As the tax filing season moves into high gear, tax scammers continue to develop new strategies.
In IR-2018-27, the Service explained the latest tax scam. Because it is difficult for IRS software to discover scams using actual taxpayer data, the tax scammers have developed a new concept.
The tax scammer starts by acquiring your normal tax return information — your name, Social Security Number, typical deductions, filing status and bank account numbers. In some cases, the tax scammer steals this information by hacking into your tax preparer’s computer network.
After stealing your information, the scammer files the return and claims a large refund. That refund is sent directly to your bank account.
To have a successful scam, the thief must then implement a creative plan to persuade you to send the refund to him or her. There are two basic ways the scammer will try to convince you to send him or her your refund.
First, the scammer contacts you and claims to be an IRS representative tasked to recover erroneous refunds. He or she demands that you send the money to his or her “refund recovery” account.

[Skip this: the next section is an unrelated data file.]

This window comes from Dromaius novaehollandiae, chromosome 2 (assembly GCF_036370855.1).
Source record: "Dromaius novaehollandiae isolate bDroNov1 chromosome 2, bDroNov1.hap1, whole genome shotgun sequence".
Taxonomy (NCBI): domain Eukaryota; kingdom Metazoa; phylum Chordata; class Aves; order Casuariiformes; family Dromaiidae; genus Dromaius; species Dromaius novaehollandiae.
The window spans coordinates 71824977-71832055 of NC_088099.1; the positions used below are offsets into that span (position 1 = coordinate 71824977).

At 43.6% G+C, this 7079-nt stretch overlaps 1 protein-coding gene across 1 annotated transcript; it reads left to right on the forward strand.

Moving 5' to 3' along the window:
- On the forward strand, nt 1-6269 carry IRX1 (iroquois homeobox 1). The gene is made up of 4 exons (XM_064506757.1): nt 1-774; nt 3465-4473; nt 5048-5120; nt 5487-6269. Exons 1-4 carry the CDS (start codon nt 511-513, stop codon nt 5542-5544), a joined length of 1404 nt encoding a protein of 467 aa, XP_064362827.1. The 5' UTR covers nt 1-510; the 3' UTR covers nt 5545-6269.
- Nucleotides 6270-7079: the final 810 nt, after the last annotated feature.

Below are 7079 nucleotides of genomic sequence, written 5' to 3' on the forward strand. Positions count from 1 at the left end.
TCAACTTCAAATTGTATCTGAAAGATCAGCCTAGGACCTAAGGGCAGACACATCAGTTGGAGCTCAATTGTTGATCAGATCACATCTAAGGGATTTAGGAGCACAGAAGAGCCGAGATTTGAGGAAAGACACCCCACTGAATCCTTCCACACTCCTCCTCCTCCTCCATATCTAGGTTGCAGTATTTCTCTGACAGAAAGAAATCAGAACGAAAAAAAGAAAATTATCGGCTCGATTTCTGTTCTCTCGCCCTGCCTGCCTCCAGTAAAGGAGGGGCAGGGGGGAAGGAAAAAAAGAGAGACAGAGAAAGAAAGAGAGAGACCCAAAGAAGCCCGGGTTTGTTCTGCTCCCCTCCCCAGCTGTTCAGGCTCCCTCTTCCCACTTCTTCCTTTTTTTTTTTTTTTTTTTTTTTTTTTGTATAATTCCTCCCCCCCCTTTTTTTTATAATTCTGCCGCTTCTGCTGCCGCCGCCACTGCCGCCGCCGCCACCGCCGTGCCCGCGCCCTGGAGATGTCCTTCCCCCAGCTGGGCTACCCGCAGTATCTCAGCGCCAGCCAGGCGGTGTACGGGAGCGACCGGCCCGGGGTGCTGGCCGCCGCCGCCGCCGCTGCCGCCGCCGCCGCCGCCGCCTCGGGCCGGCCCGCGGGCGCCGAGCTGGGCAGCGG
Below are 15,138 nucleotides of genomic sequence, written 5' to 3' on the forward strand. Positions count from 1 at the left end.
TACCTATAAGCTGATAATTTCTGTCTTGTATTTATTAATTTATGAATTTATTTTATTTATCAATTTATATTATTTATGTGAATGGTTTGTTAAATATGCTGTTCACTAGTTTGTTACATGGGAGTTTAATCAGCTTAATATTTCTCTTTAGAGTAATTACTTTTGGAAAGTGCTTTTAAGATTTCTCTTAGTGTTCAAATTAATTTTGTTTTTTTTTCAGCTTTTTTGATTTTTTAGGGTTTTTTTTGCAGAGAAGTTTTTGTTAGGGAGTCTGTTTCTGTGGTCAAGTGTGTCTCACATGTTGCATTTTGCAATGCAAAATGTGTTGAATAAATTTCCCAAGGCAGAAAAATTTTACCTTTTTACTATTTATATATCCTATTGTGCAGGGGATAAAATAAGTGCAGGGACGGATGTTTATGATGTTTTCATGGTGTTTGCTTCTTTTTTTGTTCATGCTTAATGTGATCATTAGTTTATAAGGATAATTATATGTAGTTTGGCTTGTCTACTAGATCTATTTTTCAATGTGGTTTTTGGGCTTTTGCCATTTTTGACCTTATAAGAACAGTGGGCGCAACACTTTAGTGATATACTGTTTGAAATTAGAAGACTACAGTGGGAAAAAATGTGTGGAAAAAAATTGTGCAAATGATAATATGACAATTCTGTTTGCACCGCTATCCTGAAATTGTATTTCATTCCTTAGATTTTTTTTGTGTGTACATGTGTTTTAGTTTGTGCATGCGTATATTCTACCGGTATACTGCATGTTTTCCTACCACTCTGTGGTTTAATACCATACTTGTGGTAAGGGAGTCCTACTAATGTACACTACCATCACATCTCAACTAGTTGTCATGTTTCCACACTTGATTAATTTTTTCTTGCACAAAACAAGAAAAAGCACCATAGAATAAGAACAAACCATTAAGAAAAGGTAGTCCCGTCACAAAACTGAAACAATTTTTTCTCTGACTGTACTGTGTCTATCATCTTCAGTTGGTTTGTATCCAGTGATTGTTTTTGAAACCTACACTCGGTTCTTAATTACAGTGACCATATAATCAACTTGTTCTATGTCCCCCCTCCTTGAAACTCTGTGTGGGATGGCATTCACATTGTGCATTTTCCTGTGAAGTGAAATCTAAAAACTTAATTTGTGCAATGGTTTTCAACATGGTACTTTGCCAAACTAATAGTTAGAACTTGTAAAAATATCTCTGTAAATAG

A second strategy is to use an automated phone call to threaten you with immediate arrest for criminal fraud because you received an improper refund. If you call the scammer’s number, he or she directs you to deposit the improper refund amount in a “recovery” account.
The IRS has specific procedures to follow if you receive a phony refund. You can contact your bank Automated Clearing House (ACH) and have the amount returned to the IRS.
If you have an amount returned to the IRS, you should call the Service at 800-829-1040 (Individual Returns) or 800-829-4933 (Business Returns). In your call, you will need to explain why the refund amount is being returned.
Published February 16, 2018